Monday, October 18, 2010

The Perfect Scene

Writers are notorious for their perfectionism - at least the quest for perfection - in their work. We know full well such a thing doesn't exist but we strive for that perfect word, perfect sentence, paragraph, page, etc. Most of the time we fail - or we feel like we fail. The stories in our heads never seem to match with what ends up on paper. That is why we revise - and keep revising - until we get as close as we can to that mental image/story or (and this is more likely) we finally get so sick of the story we can't stand reading it anymore and say "Good enough".

When chatting with other writers I inevitably hear how they've read their stuff so many times they'd rather swallow knives than have to re-read the scene they've already read, revised (rinse, repeat, rinse again) a hundred times or more. If they're lucky enough to get published some writers may not even want to crack open that book because 1)after revisions for the editor, copy edits, and line by line scrutiny they are more than ever deathly sick of it or 2)they are terrified to find an escaped error or get renewed doubt and angst over whether the scene/chapter is good enough or, horror of horrors, shouldn't be there or could have been done a different way to better effect.

It is rare to feel like anything you've written can't be improved upon because 99% of the time it can. But there are times - those rare, exceptional times - when writing a scene flows so easily, feels so right and is exactly as you pictured it in your head (if you are like me you see the scene unfold like a movie in your mind) that you wouldn't change a word of it when you're done. I've only experienced that feeling once and it was a scene in Illegally Blonde.

I wrote the scene where Lucy kisses Filipe for the first time at the church four years ago. I remember exactly where I was when I finished it(late at night, in bed) and I remember thinking "Yes. This is exactly how I imagined this scene should be." That scene is still almost exactly the same as from the moment I put pen to paper over four years ago. In fact, I was so sure of the 'rightness' of that scene that one of the first questions I asked my editor, Anita, in our first conversation was, "Please tell me you don't want to change or cut the scene with Lucy and Filipe's kiss at the church." Luckily, Anita had no problems with it either. If she wanted it cut it might have been a deal breaker! :)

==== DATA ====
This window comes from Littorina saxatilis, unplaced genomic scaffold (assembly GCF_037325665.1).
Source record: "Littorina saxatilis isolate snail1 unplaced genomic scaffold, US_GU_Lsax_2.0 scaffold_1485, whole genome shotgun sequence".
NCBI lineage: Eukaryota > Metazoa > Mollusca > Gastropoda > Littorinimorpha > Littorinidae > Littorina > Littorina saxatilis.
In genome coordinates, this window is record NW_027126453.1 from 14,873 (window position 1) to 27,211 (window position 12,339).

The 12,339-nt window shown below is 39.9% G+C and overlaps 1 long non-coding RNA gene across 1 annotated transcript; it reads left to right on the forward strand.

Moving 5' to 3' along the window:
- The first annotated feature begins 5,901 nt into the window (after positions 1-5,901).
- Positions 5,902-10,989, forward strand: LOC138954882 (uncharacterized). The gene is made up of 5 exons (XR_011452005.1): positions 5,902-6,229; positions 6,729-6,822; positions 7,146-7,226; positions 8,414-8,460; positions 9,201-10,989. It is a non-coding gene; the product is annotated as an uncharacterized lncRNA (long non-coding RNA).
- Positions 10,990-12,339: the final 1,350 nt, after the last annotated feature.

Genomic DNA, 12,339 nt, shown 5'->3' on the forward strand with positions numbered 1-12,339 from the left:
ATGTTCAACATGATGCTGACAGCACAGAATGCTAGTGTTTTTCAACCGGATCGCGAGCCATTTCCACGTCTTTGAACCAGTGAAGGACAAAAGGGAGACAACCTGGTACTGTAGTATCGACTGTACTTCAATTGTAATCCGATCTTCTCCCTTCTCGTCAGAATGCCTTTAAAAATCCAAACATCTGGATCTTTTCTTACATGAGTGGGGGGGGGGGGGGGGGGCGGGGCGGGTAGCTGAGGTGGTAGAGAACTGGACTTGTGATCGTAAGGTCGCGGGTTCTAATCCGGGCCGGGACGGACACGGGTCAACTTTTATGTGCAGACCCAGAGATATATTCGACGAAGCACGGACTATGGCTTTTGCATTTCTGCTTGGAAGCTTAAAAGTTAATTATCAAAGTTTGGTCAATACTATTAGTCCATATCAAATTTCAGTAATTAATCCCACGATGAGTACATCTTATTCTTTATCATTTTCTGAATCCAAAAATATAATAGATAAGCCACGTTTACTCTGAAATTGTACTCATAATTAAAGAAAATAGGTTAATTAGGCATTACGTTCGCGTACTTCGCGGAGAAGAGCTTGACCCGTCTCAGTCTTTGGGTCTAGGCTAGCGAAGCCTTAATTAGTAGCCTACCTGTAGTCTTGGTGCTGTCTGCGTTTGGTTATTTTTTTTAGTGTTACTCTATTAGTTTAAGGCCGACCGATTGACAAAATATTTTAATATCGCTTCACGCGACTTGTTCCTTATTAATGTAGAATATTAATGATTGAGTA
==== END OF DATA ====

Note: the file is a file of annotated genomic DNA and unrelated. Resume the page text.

The point is that sometimes it's not so much about whether a scene is perfect or not. I'm sure many people who would read the scene might think it's just an average scene or who would think it could definitely be improved upon - and maybe that's true. But for me, for the story I wanted to tell, in the way I wanted to tell it, the scene is so right, so 'perfect' I would not change a word of it. And given my love of revision, I know how rare that is.

How about you? Have you ever had a scene come out almost exactly as you envisioned it that it barely changed from the first draft? Or do you sculpt your scenes, layer by layer to get them to be as near to perfect as you can?


  1. I find the scenes that are the most fun and vivid in my mind, come out easy and they tend to stay as is. The ones I struggle with, I can revise those a dozen times or more!

    I once had a scene that I thought was good - but my awesome crit partner said it needed to be more believable, and that made me dig deeper. I thought for a few days, then rewrote it and surprised myself!

    Even when I think a scene is done, I try to always be open for changes.

  2. My stories are their best before I've written a word. :) I do revise. But I try my hardest to write my best the first time around. I know I'll revise but I do a lot of planning beforehand. But I've had some scenes that I really like that just need a tweak or two; and others that need a full overhaul.

  3. Hi Terry: Oh, for those blessed easy scenes! So rare, aren't they? But the hard ones? Sigh. It's like the difficult child - you forget the hard times when they come out right in the end.

    Hey, Laura: If only we could capture the words in our mind like a snapshot, huh? But planning ahead does make the writing of the scene easier which probably helps alot with whether we feel its near to perfect when its done.